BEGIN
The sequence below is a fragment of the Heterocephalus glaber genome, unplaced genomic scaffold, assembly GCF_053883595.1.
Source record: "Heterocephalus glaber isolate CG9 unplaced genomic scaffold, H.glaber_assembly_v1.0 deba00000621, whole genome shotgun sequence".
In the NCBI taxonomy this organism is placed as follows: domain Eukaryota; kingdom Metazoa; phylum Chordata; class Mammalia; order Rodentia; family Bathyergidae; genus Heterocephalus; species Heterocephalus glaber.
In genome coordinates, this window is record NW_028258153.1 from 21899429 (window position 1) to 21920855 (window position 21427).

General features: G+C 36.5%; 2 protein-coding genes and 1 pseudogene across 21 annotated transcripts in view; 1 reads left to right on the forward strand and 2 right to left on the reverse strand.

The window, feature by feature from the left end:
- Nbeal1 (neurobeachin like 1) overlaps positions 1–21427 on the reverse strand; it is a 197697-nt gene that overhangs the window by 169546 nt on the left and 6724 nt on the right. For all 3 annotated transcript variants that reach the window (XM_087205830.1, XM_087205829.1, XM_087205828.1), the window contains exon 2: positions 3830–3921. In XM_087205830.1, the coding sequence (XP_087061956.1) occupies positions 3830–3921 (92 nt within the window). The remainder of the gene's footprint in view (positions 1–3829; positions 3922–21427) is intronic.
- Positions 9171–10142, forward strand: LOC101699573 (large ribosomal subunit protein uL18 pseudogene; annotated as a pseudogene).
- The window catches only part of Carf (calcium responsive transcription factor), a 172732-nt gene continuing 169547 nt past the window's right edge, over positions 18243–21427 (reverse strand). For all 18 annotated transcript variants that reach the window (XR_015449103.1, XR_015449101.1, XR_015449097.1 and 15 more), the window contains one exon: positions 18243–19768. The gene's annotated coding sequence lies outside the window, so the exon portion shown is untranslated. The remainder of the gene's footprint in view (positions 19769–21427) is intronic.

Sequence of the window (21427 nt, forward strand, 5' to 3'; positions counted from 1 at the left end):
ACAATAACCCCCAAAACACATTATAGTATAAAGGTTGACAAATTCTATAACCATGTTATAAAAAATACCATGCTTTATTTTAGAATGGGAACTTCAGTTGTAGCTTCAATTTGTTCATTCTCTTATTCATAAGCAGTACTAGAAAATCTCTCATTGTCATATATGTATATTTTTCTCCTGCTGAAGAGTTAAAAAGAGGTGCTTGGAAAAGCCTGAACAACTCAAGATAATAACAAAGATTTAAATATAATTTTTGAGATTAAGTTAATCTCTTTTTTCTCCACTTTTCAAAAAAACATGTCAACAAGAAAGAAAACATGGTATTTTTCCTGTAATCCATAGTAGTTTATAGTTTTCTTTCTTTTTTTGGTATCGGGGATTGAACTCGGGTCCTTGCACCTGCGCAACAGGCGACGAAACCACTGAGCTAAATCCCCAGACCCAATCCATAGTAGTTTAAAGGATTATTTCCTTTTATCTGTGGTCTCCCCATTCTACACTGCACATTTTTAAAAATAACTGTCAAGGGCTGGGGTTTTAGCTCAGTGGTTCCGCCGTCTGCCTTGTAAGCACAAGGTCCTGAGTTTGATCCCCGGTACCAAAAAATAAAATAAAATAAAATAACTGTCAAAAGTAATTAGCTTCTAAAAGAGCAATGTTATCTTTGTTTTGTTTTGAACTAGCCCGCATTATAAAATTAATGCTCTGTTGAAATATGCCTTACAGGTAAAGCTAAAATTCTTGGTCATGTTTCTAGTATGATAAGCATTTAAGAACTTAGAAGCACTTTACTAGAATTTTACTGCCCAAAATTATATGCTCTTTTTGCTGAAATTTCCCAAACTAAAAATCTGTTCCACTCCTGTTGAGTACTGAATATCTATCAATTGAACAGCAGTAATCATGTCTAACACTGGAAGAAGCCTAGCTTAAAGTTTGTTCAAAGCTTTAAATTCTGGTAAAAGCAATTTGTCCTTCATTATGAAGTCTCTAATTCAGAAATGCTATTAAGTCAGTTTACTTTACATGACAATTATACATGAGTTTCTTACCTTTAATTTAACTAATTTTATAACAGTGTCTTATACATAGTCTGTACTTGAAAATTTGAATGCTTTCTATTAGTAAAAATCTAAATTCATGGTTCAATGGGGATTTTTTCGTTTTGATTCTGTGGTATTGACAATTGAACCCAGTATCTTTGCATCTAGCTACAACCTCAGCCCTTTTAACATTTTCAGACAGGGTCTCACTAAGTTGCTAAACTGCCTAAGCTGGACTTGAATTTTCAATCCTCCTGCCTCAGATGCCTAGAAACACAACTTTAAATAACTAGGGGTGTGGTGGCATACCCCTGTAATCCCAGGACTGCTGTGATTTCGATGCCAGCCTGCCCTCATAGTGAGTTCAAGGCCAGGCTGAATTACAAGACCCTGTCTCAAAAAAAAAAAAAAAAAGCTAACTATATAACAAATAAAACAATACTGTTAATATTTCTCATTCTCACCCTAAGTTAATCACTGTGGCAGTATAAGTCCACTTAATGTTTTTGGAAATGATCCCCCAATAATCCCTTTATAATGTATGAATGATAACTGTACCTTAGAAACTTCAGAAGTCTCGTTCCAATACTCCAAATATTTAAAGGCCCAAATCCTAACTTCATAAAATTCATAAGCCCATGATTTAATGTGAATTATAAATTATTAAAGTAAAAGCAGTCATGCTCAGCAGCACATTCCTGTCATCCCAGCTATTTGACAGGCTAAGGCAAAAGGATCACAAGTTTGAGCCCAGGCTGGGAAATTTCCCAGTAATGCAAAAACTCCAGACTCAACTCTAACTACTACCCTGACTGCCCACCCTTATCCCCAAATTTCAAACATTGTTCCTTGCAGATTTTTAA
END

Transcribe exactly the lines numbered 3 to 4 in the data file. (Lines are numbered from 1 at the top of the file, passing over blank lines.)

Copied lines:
In the NCBI taxonomy this organism is placed as follows: domain Eukaryota; kingdom Metazoa; phylum Chordata; class Mammalia; order Rodentia; family Bathyergidae; genus Heterocephalus; species Heterocephalus glaber.
In genome coordinates, this window is record NW_028258153.1 from 21899429 (window position 1) to 21920855 (window position 21427).